The Creator Economy Accelerates

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Adobe’s annual Max event is happening this week in LA, its first physical rendition since Covid lockdowns sidelined the event world. Max is all about the creator economy, the emerging crop of individuals and SMBs that create content. This has been Adobe’s target market for two decades.

This all manifests in the ever-growing Creative Cloud… a SaaS bundle that started years ago with Photoshop and has expanded into other areas such as video production (Premier) and democratized photo editing (Lightroom). It’s even now expanding into 3D and AR with Aero and Substance 3D.

Multi-location marketers are increasingly partnering with creators to build stronger connections with their audiences and drive people in-store or sell wares online. Let’s explore how the creator economy is evolving and how SaaS solutions are developing alongside it.

Earning Power

Outside of Adobe Max (which we’ll cover in greater depth in a follow-up post), there are several other signals for the creator economy’s growth. One data point that crossed our desks recently comes from Adobe itself. It reports that more than 50 percent of non-professional creators monetize their content.

In other words, outside of the ranks of professional content creators (television networks, movie studios etc.), half of creators are making money from their content.

Not only are a large number of people earning money from their original content creations, but also, their earning power has grown. Currently, 48 percent of creators say that revenue from this work represents more than half of their income. 68 percent believe the metaverse will expand that income.

Here are a few more highlights from the study:

– 40 percent of creators that monetize their content make more money now than they did two years ago. 80 percent believe they’ll make more in the next two years.

– Creators that monetize their content earn $43 per hour on average, which is 6x the U.S. minimum wage.

– Gen Z respondents make even more, averaging $58 per hour. Most Gen Z respondents also say they’d rather start their own creative businesses than attend college.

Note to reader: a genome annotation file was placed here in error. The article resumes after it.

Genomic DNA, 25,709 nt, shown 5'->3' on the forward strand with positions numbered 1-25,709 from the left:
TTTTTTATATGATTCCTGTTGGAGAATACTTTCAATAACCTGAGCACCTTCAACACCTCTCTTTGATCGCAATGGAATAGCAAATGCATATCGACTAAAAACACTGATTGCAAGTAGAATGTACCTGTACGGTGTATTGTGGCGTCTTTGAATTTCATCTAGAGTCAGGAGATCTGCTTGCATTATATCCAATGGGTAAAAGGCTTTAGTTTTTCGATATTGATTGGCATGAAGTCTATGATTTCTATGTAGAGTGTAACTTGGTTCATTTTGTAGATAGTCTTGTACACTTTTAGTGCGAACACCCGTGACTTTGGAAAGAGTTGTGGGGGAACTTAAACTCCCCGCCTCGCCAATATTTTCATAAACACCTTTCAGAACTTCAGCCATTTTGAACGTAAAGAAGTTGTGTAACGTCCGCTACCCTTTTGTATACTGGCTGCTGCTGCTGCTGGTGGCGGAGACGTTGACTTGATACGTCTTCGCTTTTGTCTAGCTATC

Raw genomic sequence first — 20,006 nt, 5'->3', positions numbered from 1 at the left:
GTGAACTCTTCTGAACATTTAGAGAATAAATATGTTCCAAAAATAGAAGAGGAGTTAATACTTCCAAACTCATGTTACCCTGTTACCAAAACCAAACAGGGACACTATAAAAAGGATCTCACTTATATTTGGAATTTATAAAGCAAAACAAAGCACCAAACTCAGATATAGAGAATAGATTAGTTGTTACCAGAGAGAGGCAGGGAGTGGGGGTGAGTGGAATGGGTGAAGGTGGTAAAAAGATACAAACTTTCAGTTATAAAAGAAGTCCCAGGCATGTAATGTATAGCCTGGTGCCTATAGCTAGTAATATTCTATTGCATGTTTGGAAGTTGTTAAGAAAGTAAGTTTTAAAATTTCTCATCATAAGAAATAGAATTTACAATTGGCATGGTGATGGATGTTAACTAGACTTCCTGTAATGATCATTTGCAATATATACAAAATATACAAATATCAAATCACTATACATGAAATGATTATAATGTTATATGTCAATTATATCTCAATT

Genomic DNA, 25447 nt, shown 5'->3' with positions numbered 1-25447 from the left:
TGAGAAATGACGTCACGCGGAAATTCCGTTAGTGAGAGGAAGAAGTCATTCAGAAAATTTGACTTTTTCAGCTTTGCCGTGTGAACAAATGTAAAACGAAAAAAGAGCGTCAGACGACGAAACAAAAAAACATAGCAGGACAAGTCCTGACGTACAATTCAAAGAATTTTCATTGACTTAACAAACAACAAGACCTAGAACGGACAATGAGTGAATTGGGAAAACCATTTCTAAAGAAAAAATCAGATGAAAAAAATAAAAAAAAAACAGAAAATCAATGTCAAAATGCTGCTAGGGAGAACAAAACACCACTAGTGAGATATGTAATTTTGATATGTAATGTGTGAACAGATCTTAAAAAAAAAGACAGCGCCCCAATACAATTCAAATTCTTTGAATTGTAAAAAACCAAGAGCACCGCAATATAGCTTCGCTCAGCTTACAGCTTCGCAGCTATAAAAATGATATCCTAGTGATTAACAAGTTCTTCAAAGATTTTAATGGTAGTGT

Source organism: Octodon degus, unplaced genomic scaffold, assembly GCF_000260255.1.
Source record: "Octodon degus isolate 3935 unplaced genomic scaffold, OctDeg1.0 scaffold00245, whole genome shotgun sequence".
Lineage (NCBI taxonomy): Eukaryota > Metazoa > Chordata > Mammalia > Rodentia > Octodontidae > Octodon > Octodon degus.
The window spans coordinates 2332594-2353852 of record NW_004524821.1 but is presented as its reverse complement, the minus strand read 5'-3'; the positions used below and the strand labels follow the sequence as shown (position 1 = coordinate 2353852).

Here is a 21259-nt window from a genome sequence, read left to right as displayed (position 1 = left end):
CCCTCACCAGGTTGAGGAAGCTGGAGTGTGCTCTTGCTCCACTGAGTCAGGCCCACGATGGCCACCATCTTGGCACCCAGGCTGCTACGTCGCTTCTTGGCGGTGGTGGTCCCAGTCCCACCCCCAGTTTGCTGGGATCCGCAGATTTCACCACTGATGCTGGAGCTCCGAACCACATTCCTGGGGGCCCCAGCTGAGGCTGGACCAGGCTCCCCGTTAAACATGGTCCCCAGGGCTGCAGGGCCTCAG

– 77 percent of creators say they’ve experienced the metaverse at least once (including experiences like Fortnite or Roblox). 34 percent do so weekly.

Joining Adobe’s data is a report from IAB that shows creator content is starting to outpace professional entertainment when it comes to consumers’ time. This means that the demand side of the equation is meeting (or fueling) all of the above supply. This bodes well for the creator economy’s ongoing growth.

Digitally-Distributed Pros

The timing is also right for the creator economy. It has grown in the Covid era as SMBs like yoga instructors and music schools were forced to join the ranks of digitally-distributed pros. Correspondingly, the trend breathed new life into a new breed of software providers that build production tools.

Meanwhile, broader tech-world evolutions have addressed the creator economy, resulting in a sort of perfect storm. These include TikTok and creator-targeted features from more established players like Instagram (Reels) and Snap (Spotlight). The race is on to be the go-to creator platform.

That brings us back to Adobe, which is the original creator-economy play. Even before it was a multidimensional SaaS offering, Creative Cloud components have been synonymous with the creator economy – everything from photographers using photoshop to graphic designers using Illustrator.

But it’s not just tech firms helping creators connect with shoppers and measure the impact of their content. Walmart just announced the Walmart Creator portal, which will allow influencers to do just that. It’s a sign that retailers are building the tech capabilities required to maximize the value of creator investments. And it’s also a sign that creators, the new publishers, are not going anywhere.

Mike Boland has been a tech & media analyst for the past two decades, specifically covering mobile, local, and emerging technologies. He has written for Street Fight since 2011. More can be seen at